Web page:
Is Augmented Reality the future of e-commerce?
E-commerce platforms are dipping their toes into the world of augmented reality.
Yesterday we reported on Shopify acquiring Primer, an augmented reality startup.
Today, Pinterest has launched a new virtual drive ad experience with Volkswagen.
What’s the big deal about augmented reality? And why are e-commerce platforms pouring time and money into it? Two reasons:
- Reducing returns. This is one of the reasons why Snapchat is dabbing into AR as well. “I also think a lot of retailers are really excited about the potential for augmented reality to reduce returns in the future”, according to Evan Spiegel, Snapchat’s co-founder.
- Boosting conversion rates. This is something many merchants have noticed. Augmented reality takes the concept “try before you buy” to a whole new level.
It turns out that AR is not just a fad: It delivers real business results as well.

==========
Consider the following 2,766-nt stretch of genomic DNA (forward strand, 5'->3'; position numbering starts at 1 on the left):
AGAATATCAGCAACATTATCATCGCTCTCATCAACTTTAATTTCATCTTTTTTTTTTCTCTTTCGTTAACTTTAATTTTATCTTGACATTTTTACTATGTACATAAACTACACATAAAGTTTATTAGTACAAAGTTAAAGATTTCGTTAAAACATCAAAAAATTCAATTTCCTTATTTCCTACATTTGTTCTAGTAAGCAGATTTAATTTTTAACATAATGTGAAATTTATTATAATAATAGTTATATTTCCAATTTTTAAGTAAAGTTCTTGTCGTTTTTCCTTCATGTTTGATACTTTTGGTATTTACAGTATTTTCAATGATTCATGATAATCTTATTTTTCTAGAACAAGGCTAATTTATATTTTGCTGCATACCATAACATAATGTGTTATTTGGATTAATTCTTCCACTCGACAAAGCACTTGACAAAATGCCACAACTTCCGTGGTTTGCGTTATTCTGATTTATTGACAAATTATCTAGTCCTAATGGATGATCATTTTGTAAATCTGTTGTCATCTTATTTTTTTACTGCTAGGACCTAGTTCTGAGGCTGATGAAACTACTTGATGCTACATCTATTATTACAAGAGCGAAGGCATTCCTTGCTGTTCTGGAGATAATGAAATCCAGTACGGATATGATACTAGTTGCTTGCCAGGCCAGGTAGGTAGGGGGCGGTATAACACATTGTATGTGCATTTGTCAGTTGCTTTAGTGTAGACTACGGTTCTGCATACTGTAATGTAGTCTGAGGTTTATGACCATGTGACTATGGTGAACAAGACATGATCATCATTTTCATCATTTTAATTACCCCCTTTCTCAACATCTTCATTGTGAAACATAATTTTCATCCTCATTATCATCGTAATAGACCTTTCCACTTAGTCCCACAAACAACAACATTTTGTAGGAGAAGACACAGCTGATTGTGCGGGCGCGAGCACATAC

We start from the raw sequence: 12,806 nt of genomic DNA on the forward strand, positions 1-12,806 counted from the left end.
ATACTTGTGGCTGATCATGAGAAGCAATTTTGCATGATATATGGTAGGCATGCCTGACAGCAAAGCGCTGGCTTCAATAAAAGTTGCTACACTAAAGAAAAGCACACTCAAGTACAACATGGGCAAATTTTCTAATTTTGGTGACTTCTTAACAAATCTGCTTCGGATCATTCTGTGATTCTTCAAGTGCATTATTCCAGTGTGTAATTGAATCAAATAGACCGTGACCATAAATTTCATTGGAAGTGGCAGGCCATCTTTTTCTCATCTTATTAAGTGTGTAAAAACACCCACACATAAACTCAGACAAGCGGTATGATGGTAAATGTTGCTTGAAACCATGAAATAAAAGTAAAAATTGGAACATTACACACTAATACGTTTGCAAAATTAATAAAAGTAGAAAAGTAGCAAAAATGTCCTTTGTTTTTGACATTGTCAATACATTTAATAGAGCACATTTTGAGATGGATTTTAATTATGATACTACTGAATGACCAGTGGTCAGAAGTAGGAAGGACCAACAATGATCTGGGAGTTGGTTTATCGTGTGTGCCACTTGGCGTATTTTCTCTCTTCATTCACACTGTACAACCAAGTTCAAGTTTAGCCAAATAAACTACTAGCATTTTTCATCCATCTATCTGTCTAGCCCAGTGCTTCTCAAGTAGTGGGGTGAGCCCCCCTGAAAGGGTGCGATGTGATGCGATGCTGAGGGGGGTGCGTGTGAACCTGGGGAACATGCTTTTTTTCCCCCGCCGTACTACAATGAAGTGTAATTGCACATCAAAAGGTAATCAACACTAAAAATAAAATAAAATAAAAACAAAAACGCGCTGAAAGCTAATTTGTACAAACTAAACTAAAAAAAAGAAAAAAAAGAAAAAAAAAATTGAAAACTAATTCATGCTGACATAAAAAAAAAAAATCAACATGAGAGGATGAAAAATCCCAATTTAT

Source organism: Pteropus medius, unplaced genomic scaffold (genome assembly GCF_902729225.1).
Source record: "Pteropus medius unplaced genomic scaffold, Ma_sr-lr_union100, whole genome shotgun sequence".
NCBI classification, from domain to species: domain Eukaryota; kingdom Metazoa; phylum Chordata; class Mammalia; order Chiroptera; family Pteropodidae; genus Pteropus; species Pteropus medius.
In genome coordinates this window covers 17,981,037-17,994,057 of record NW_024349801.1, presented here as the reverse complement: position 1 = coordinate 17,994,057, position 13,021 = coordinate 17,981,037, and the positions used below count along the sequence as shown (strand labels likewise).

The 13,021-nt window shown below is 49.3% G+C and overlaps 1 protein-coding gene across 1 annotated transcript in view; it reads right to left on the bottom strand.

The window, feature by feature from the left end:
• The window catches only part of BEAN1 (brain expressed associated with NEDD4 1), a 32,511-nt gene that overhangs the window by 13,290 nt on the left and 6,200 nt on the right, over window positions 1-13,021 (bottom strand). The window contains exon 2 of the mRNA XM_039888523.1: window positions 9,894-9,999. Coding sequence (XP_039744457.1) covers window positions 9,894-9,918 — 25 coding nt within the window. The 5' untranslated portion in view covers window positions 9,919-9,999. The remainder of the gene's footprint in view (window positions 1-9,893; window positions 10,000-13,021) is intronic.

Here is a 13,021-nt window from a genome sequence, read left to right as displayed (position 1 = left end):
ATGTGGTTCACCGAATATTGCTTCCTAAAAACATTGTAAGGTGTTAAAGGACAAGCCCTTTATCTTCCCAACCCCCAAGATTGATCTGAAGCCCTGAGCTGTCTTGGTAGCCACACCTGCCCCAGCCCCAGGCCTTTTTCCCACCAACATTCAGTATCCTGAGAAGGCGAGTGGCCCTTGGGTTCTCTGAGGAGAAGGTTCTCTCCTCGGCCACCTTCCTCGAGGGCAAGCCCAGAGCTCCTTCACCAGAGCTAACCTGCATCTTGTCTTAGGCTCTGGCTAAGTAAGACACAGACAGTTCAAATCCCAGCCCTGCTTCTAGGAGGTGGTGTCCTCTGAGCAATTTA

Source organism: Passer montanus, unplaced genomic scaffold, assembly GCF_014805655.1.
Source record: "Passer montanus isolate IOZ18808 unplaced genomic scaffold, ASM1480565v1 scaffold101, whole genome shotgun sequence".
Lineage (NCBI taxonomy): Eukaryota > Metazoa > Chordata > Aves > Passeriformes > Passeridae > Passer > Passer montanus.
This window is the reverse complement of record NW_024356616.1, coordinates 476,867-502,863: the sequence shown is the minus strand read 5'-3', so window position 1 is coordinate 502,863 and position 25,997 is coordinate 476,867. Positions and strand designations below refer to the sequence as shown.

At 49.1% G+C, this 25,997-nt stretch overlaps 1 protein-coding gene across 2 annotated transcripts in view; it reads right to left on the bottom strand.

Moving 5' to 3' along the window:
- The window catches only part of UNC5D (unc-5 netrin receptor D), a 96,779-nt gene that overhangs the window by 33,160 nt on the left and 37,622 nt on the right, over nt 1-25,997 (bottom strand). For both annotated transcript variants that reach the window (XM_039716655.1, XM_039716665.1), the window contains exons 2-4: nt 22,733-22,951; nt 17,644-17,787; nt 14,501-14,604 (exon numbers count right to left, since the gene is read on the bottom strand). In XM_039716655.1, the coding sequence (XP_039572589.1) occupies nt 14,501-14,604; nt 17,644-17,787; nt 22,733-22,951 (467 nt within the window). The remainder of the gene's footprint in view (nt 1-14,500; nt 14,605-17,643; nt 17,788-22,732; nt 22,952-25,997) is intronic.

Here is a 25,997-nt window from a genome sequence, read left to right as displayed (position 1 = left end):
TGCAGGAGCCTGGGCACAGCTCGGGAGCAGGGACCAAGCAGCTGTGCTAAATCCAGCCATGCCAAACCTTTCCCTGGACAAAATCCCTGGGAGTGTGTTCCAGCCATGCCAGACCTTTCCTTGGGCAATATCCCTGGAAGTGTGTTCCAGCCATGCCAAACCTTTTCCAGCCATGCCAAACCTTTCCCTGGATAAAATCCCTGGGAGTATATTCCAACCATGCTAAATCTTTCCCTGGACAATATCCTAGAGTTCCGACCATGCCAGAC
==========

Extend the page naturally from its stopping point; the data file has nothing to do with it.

Stripe has made it very simple to verify your customers’ identities
Stripe is being Stripe once again, reducing an extremely difficult task to a simple API call.
This time, it’s verifying customers’ identities through their “Identity” product.
What can I verify: Personal documents (passports, ID cards), selfies (by automatically matching it to the personal document) and addresses.
Why use this: Essentially, if you’re doing something with a high risk. Say you’re selling a very expensive ring and want to verify a customer’s identity before shipping it to them. Or perhaps you own a SaaS software that deals with finances and want to vet someone before opening a checking account for them.